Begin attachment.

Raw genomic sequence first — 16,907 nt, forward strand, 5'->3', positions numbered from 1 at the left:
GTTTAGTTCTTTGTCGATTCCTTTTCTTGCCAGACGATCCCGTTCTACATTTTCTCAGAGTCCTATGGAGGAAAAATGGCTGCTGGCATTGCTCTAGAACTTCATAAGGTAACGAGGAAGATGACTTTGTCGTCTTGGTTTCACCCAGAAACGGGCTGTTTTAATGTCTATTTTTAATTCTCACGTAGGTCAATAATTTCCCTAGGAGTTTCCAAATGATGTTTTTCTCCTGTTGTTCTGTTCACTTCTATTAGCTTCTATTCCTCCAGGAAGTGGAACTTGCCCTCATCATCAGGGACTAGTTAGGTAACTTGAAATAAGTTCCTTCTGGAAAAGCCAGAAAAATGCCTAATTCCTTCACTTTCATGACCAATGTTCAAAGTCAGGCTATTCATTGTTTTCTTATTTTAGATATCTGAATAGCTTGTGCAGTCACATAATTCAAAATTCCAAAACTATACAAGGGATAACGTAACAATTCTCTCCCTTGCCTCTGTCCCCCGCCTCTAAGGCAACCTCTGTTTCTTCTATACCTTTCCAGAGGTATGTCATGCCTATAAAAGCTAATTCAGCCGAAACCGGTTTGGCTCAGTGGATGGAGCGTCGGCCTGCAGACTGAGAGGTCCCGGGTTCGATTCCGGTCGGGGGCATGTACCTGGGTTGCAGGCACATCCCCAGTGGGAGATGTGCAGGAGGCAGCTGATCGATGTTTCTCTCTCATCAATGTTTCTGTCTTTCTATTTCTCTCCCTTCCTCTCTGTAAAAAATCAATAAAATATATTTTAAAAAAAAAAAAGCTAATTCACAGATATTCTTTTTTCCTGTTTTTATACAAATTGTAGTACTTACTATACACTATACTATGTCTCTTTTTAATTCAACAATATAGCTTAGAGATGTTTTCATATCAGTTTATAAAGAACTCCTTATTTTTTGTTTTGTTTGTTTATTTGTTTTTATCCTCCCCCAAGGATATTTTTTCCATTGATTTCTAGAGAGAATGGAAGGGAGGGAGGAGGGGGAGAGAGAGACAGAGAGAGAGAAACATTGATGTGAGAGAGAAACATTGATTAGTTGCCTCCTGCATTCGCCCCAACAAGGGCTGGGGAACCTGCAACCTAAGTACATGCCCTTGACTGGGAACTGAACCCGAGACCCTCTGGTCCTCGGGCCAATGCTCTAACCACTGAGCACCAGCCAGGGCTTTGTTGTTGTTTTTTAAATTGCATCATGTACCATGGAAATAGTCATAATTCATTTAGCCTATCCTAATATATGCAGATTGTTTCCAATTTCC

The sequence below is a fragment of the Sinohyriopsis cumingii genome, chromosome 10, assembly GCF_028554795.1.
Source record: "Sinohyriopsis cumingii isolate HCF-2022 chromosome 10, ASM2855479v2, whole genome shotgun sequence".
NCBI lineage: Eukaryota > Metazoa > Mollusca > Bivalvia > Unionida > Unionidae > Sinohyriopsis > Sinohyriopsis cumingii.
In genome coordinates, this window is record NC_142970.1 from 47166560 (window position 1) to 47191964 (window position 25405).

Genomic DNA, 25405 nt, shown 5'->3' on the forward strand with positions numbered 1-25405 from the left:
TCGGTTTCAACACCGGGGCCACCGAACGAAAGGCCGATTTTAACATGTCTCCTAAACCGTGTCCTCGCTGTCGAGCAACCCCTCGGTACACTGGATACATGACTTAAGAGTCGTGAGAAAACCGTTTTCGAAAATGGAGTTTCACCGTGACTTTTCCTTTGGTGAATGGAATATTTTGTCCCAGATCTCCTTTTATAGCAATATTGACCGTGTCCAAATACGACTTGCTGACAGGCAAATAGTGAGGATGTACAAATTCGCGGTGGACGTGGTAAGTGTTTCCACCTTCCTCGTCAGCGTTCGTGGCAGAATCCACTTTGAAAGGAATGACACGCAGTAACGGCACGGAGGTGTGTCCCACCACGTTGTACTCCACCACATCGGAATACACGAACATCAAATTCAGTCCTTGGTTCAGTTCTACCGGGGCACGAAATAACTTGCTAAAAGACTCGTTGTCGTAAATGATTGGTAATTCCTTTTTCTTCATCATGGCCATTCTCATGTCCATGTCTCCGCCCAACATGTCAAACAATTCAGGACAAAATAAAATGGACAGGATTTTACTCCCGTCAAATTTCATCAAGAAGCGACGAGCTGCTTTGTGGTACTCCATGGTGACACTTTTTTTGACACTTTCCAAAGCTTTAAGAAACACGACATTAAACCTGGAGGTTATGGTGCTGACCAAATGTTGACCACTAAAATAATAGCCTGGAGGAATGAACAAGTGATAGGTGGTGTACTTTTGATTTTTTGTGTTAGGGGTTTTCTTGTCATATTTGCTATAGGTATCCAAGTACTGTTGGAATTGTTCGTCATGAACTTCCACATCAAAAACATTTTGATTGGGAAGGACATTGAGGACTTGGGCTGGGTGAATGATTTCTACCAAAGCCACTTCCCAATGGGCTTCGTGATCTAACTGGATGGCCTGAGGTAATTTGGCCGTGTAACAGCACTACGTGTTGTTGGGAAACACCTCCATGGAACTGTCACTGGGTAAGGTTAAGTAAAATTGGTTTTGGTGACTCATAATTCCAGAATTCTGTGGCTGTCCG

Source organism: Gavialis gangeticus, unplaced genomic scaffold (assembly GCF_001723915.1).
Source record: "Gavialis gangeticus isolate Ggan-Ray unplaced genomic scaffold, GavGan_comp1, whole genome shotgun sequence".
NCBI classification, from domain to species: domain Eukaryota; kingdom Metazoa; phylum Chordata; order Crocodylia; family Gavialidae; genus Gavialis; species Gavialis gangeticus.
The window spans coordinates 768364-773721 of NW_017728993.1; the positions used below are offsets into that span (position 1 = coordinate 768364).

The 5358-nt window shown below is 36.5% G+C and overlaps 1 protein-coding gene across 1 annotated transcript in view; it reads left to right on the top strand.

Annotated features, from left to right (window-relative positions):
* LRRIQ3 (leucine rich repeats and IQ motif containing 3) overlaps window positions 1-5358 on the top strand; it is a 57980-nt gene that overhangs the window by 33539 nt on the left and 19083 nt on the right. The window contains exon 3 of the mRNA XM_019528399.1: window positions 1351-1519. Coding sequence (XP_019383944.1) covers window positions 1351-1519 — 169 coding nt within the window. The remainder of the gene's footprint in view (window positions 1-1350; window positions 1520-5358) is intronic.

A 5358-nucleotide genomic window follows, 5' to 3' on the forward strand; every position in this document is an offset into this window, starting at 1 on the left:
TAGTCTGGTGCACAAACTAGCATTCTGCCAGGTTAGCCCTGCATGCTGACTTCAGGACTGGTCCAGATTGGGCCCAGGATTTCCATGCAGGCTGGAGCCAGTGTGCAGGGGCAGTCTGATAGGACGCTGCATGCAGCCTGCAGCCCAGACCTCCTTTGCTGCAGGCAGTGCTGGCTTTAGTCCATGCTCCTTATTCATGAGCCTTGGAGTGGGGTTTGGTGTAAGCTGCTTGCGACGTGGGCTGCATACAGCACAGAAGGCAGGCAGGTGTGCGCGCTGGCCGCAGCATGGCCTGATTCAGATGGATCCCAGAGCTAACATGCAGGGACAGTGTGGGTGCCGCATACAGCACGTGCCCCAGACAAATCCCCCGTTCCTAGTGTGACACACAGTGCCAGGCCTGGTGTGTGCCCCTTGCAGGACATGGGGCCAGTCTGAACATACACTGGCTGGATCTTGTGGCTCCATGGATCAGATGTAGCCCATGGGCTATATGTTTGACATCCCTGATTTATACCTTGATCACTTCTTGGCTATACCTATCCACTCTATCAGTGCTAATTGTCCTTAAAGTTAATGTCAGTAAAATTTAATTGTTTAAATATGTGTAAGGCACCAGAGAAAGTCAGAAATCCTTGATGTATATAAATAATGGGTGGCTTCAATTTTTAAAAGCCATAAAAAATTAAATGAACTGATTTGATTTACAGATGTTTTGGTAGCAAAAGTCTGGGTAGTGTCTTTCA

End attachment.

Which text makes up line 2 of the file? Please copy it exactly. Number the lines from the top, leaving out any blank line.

GTTTAGTTCTTTGTCGATTCCTTTTCTTGCCAGACGATCCCGTTCTACATTTTCTCAGAGTCCTATGGAGGAAAAATGGCTGCTGGCATTGCTCTAGAACTTCATAAGGTAACGAGGAAGATGACTTTGTCGTCTTGGTTTCACCCAGAAACGGGCTGTTTTAATGTCTATTTTTAATTCTCACGTAGGTCAATAATTTCCCTAGGAGTTTCCAAATGATGTTTTTCTCCTGTTGTTCTGTTCACTTCTATTAGCTTCTATTCCTCCAGGAAGTGGAACTTGCCCTCATCATCAGGGACTAGTTAGGTAACTTGAAATAAGTTCCTTCTGGAAAAGCCAGAAAAATGCCTAATTCCTTCACTTTCATGACCAATGTTCAAAGTCAGGCTATTCATTGTTTTCTTATTTTAGATATCTGAATAGCTTGTGCAGTCACATAATTCAAAATTCCAAAACTATACAAGGGATAACGTAACAATTCTCTCCCTTGCCTCTGTCCCCCGCCTCTAAGGCAACCTCTGTTTCTTCTATACCTTTCCAGAGGTATGTCATGCCTATAAAAGCTAATTCAGCCGAAACCGGTTTGGCTCAGTGGATGGAGCGTCGGCCTGCAGACTGAGAGGTCCCGGGTTCGATTCCGGTCGGGGGCATGTACCTGGGTTGCAGGCACATCCCCAGTGGGAGATGTGCAGGAGGCAGCTGATCGATGTTTCTCTCTCATCAATGTTTCTGTCTTTCTATTTCTCTCCCTTCCTCTCTGTAAAAAATCAATAAAATATATTTTAAAAAAAAAAAAGCTAATTCACAGATATTCTTTTTTCCTGTTTTTATACAAATTGTAGTACTTACTATACACTATACTATGTCTCTTTTTAATTCAACAATATAGCTTAGAGATGTTTTCATATCAGTTTATAAAGAACTCCTTATTTTTTGTTTTGTTTGTTTATTTGTTTTTATCCTCCCCCAAGGATATTTTTTCCATTGATTTCTAGAGAGAATGGAAGGGAGGGAGGAGGGGGAGAGAGAGACAGAGAGAGAGAAACATTGATGTGAGAGAGAAACATTGATTAGTTGCCTCCTGCATTCGCCCCAACAAGGGCTGGGGAACCTGCAACCTAAGTACATGCCCTTGACTGGGAACTGAACCCGAGACCCTCTGGTCCTCGGGCCAATGCTCTAACCACTGAGCACCAGCCAGGGCTTTGTTGTTGTTTTTTAAATTGCATCATGTACCATGGAAATAGTCATAATTCATTTAGCCTATCCTAATATATGCAGATTGTTTCCAATTTCC